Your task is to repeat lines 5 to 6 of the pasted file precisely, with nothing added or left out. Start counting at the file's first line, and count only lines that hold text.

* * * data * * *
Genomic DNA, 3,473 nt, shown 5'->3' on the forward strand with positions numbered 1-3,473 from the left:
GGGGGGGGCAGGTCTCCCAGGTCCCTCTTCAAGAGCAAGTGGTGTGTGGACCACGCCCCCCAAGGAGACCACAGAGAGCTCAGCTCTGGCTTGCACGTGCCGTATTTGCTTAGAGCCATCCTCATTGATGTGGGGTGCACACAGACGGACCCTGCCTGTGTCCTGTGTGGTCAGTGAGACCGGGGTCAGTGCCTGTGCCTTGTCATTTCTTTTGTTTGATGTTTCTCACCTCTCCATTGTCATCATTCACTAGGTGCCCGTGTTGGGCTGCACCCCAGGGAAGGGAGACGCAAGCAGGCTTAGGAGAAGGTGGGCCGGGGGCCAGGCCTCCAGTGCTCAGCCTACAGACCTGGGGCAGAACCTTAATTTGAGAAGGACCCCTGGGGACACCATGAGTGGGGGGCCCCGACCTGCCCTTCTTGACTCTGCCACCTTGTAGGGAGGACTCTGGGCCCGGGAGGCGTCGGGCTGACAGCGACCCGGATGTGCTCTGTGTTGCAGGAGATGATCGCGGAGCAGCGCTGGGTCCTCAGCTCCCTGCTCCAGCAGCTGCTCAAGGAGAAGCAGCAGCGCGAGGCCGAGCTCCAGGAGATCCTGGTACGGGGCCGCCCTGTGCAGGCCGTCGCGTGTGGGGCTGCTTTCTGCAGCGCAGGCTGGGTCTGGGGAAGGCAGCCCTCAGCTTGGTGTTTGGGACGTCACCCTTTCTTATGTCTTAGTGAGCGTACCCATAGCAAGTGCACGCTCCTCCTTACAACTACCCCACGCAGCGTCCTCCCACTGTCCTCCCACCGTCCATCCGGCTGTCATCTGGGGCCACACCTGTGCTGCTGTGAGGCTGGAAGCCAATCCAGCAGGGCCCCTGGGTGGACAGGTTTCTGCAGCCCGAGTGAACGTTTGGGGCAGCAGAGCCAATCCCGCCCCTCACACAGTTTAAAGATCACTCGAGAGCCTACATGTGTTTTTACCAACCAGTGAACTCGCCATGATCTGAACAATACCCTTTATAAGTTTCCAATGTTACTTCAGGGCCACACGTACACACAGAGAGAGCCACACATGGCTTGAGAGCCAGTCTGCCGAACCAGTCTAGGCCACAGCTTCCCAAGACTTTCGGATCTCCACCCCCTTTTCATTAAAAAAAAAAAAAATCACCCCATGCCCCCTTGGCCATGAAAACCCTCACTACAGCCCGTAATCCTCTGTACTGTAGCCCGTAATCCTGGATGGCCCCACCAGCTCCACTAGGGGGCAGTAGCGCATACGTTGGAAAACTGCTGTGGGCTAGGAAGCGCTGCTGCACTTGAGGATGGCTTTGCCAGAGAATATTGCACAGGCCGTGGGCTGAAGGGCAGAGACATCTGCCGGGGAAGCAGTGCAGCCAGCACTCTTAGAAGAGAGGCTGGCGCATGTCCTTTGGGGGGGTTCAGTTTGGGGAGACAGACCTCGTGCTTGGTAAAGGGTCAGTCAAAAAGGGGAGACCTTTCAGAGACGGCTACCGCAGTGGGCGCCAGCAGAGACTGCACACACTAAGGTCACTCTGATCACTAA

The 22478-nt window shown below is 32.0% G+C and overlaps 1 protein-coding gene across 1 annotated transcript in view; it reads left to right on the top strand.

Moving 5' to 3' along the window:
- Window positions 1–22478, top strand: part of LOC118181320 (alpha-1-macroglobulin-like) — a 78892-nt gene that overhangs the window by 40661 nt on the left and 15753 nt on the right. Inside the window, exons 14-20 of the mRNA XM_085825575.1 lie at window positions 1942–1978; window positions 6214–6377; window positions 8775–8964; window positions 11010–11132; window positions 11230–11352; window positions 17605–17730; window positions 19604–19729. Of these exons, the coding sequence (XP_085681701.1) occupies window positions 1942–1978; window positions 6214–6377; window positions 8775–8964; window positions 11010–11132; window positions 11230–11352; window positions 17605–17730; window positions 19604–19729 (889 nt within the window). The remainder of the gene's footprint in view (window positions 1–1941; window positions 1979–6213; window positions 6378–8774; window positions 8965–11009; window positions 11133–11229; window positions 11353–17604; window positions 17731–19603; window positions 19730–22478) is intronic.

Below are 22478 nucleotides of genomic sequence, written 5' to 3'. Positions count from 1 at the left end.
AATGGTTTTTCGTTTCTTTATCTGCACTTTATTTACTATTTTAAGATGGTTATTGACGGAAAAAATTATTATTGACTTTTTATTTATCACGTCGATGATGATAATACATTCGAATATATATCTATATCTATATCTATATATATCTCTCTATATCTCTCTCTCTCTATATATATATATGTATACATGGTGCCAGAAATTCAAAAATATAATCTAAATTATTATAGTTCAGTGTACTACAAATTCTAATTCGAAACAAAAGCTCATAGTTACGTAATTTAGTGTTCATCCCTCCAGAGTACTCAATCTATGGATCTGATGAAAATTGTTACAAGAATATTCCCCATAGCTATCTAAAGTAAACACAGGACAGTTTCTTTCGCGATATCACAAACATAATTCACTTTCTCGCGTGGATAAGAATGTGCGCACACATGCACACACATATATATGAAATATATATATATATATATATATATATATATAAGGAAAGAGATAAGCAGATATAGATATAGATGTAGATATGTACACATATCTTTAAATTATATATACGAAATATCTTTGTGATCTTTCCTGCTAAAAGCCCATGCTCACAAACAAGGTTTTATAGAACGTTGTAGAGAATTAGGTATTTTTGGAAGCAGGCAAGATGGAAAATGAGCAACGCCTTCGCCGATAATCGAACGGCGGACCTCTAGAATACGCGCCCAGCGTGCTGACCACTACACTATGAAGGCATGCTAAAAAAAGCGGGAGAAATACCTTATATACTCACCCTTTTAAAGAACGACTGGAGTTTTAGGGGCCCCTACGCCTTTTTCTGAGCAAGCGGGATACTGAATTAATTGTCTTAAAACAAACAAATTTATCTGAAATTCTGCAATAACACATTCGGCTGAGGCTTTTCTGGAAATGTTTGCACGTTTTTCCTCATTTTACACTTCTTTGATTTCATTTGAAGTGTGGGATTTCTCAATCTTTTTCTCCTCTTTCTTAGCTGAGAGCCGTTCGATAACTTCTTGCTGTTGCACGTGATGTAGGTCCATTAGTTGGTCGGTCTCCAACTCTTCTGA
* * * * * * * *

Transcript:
- Window positions 1–22478, top strand: part of LOC118181320 (alpha-1-macroglobulin-like) — a 78892-nt gene that overhangs the window by 40661 nt on the left and 15753 nt on the right. Inside the window, exons 14-20 of the mRNA XM_085825575.1 lie at window positions 1942–1978; window positions 6214–6377; window positions 8775–8964; window positions 11010–11132; window positions 11230–11352; window positions 17605–17730; window positions 19604–19729. Of these exons, the coding sequence (XP_085681701.1) occupies window positions 1942–1978; window positions 6214–6377; window positions 8775–8964; window positions 11010–11132; window positions 11230–11352; window positions 17605–17730; window positions 19604–19729 (889 nt within the window). The remainder of the gene's footprint in view (window positions 1–1941; window positions 1979–6213; window positions 6378–8774; window positions 8965–11009; window positions 11133–11229; window positions 11353–17604; window positions 17731–19603; window positions 19730–22478) is intronic.

Below are 22478 nucleotides of genomic sequence, written 5' to 3'. Positions count from 1 at the left end.